This week veteran Annapolis correspondent Tom Stuckey wrote an Associated Press news analysis piece which looked at the conflicts that can arise when members of a part-time legislature pursue business interests. It's a subject worth some study by those serious about the quality of government.
Maryland's legislature is set up as a part-time affair, with lawmakers meeting for 90 days each year in Annapolis and presumably holding other jobs when they're not in session. But what happens when the two roles come into conflict?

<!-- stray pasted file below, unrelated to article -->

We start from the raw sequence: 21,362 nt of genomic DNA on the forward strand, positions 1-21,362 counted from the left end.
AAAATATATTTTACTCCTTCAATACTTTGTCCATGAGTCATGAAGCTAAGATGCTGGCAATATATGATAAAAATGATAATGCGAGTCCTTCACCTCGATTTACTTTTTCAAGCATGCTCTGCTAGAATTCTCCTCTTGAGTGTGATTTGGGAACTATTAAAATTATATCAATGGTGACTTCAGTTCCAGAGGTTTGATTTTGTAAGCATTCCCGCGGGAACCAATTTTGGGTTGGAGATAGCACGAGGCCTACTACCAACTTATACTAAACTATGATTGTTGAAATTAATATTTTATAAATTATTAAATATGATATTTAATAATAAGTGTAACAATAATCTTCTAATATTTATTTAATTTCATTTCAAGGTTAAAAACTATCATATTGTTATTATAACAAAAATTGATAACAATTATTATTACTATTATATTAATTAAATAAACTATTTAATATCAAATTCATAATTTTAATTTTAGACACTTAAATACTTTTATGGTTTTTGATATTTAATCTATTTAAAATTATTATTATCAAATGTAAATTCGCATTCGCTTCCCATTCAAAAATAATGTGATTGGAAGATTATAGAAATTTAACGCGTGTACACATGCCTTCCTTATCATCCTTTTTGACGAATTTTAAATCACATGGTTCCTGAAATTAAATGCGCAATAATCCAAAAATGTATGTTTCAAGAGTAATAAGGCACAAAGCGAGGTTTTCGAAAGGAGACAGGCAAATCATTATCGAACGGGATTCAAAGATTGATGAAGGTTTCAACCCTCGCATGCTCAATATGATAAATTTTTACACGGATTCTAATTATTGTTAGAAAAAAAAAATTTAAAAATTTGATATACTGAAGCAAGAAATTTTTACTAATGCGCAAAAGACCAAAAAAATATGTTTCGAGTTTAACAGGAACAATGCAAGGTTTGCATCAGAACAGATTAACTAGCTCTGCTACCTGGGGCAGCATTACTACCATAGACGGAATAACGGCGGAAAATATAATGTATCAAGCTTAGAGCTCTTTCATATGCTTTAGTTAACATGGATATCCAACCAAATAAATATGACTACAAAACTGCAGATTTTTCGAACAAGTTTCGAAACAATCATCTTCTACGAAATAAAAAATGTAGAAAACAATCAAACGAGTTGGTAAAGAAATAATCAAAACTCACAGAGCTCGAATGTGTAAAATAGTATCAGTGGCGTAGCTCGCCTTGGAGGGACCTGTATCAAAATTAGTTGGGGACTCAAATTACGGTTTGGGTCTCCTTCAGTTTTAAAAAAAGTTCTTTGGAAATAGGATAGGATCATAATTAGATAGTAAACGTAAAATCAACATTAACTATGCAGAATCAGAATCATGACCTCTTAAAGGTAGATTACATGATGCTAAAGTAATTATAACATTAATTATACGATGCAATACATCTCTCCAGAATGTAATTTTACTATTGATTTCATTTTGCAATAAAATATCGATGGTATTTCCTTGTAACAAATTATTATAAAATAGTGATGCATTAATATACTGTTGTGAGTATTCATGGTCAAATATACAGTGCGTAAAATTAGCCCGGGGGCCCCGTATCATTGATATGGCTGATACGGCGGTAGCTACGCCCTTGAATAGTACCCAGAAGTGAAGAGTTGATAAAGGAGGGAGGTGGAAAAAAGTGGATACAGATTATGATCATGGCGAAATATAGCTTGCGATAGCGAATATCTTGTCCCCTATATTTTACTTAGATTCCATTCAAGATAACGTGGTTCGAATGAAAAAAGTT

For state Sen. Larry Young, whose colleagues found his business too closely intertwined with his official duties, the result was the first expulsion from the senate in more than 200 years. For Del. Gerald Curran, who lobbied University of Maryland officials to okay an insurance plan that benefits his business, the outcome is still uncertain.
One way to avoid such problems would be create a full-time legislature, like Pennsylvania has. With no need for outside employment, the theory goes, lawmakers wouldn't stray into questionable areas of conduct.